Canet-en-Rousillon is a charming old town with the Pyrenees on its doorstep

I AWOKE with techno music still beating in my head. 

This is not the representative sound of Canet-en-Roussillon but sometimes you end up digging deeper to do your research than you initially planned to.

For me, it involved checking out what kind of nightlife there is in a seaside resort town on the Mediterranean just 10km from Perpignan.

Canet-Plage is, as the name suggests, the “beach” part of the ancient village of Canet-en-Roussillon. Situated less than an hour’s drive from the Spanish border, it is in the heart of Catalonia. Everywhere, the red-and-yellow stripes of the Catalan flag are to be found on display in all conceivable forms in more numerous quantity than the French tricolour.

In fact, centuries ago, Canet-en-Roussillon was a walled fortress of a city that profited from trade along its route as part of the Catalan kingdom.

That particular era of financial prominence ended when feudal France took over from the kings of Catalonia and Majorca and Louis XIV ordered all city walls in the area to be dismantled in 1645.

Today, the ancient city walls are no more, the citizens of Canet having absorbed the stone to build their own houses over the intervening centuries. Two of the 14 original towers remain, as well as large vestiges of the castle. There is also a completely intact ice well from the 17th century and a major rebuilding project of the original chapel is underway.

The old town is a charming French village with a mixture of ancient, 19th and 20th century styles that blend together in sun-kissed ochre-coloured bliss. On the day we visited, following a sprightly 60-something female tour guide, the town was in full preparation for a medieval festival, lending an even more authentic feel to the town’s ancient monuments.

Back then, nobody cared much for the coast, apart from a means to transport goods, harvest salt and catch fish. By the time the railway reached these parts in the late 19th century, however, the word “tourisme” had entered the French language and the crowds began to arrive into Canet-en-Roussillon from the north and beyond via a tram link from Perpignan.

In the last century, the beach extension of Canet-Plage was created. Up to that point, there were no tourists along this stretch of coastline. People went much further east to places like Nice or west to the resorts of the Atlantic coast. The Catalan coastline was a place only for local residents and fishermen on the lagoons. It was all quiet and traditional, smelling strangely and plagued by mosquitoes. Standing on the freakishly long, wide fine sandy beach at Canet-Plage today, it’s virtually impossible to imagine that now. It’s the last busy weekend of the season and town, beach and coastline are buzzing with activity.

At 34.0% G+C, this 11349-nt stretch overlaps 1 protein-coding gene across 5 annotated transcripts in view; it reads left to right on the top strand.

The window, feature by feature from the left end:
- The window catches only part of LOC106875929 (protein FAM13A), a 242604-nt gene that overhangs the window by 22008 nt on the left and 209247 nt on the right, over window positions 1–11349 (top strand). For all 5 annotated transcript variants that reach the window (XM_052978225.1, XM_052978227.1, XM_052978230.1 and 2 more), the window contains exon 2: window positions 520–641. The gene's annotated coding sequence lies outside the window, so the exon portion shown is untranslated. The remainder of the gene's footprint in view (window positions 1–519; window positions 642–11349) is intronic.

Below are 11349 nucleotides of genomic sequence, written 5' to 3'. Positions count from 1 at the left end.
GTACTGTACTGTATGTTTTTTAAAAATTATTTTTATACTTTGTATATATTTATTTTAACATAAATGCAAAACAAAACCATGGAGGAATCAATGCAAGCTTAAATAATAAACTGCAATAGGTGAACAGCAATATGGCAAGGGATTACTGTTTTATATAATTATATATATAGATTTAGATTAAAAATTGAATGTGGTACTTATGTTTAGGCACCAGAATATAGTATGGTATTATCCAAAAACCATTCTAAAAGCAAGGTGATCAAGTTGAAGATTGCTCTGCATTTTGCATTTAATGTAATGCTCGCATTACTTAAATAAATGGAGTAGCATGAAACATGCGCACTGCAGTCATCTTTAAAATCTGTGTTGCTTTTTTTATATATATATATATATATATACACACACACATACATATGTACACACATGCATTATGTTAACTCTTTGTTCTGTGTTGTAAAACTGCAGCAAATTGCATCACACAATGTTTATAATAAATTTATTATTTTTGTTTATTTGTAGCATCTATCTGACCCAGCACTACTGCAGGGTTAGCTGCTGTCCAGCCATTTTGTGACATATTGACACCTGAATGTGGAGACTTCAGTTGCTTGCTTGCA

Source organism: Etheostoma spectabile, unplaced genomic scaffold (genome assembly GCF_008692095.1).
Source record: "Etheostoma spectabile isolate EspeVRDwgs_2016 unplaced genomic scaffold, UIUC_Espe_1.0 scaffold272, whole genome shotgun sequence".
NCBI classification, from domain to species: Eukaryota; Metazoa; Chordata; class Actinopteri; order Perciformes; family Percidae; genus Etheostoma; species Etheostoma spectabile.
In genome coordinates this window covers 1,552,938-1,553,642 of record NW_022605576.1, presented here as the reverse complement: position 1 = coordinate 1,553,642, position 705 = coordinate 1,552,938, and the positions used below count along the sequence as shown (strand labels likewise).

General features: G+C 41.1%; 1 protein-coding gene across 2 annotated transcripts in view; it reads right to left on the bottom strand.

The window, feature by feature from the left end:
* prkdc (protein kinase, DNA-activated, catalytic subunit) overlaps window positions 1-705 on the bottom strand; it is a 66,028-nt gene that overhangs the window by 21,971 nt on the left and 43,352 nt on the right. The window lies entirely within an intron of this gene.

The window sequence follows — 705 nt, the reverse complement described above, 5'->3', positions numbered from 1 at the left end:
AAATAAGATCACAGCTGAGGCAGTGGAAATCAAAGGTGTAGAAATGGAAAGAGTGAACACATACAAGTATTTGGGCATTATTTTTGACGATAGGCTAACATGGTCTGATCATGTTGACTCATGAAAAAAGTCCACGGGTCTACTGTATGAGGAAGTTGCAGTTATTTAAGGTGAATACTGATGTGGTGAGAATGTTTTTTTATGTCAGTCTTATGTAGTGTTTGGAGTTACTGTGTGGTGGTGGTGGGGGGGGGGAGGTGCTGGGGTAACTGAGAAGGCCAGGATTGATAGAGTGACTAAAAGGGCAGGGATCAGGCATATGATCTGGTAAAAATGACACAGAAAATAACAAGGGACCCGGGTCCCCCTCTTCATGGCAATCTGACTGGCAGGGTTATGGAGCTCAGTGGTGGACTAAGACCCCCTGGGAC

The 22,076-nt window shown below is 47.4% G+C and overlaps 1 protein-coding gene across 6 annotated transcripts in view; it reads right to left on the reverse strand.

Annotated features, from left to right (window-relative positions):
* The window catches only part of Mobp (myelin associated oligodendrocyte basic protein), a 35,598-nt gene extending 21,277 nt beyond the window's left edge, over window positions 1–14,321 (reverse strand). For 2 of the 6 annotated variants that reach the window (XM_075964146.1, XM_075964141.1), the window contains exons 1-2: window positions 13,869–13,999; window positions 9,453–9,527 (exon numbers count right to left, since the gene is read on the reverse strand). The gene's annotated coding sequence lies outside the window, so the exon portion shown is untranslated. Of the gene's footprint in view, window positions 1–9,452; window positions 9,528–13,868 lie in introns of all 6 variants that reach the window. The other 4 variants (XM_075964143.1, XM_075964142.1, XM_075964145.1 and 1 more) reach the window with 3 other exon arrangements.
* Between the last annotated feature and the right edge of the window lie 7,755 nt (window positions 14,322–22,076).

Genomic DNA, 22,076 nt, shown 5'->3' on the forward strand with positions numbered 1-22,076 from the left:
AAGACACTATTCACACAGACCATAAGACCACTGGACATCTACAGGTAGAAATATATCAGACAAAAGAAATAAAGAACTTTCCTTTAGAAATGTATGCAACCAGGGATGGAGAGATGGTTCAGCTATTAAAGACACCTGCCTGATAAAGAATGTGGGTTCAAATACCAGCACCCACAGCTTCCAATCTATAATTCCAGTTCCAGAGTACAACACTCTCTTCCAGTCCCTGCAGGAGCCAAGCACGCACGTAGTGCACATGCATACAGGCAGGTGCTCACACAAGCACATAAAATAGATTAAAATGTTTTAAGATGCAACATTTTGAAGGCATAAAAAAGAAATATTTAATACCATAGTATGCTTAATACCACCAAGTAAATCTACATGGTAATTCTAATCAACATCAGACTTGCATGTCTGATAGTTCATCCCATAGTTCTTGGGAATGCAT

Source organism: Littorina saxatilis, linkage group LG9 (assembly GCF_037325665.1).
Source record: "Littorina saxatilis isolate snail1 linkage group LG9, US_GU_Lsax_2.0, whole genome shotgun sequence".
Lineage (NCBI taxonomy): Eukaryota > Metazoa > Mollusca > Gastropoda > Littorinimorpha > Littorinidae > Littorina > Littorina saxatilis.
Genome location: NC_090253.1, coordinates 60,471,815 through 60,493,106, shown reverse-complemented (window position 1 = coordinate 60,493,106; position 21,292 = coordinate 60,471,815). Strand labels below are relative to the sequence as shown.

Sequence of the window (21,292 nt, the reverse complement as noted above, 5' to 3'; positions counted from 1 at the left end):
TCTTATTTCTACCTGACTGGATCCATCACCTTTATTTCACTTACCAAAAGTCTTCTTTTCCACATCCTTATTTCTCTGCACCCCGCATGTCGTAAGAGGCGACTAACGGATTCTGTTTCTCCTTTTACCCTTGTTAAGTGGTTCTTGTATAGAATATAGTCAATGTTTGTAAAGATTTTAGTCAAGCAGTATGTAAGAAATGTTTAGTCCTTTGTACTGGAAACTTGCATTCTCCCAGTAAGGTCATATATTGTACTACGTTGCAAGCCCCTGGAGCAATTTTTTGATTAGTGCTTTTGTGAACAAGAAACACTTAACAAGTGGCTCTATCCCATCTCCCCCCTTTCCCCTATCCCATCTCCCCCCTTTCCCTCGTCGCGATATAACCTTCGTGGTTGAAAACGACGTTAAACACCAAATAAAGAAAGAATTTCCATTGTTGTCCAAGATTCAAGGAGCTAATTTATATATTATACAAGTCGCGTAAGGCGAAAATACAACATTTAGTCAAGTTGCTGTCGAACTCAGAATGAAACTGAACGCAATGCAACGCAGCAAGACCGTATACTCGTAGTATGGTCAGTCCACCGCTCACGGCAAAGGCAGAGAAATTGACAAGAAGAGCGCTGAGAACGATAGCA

It’s 29 degrees with a refreshing warm breeze. Far over to my right, the dark outline of the Pyrenees stands watch over the Languedoc-Roussillon coastline that has seen so much transformation over the centuries. You’re only an hour’s drive from the Pyrenean ski stations here. It’s clearly a point that many Irish had in mind when they bought properties in Canet. Even in the post-boom-bust world of today, the Irish represent the largest foreign grouping of owners of second homes in Canet-Plage. Behind us, the plains extend west towards the nearby regional capital and rugby citadel of Perpignan. Just inside the coastline on either side of Canet-Plage, there are the large lagoons. These are now protected natural spaces, where members of the public can go (ideally on the well-maintained special cycle routes) to see the huge variety of natural wildlife, which includes the local rosé-coloured flamingos. You can also see the traditional fishermen’s huts along the shoreline of the nearest on, the Etang de St Nazaire. They were constructed using a variety of reed that grows traditionally on the lagoon. They have almost no windows and were used as homes by the fishermen up until the 1950s. Now, they are mostly used for storage by the ten fishermen that are still licensed to fish the lagoon.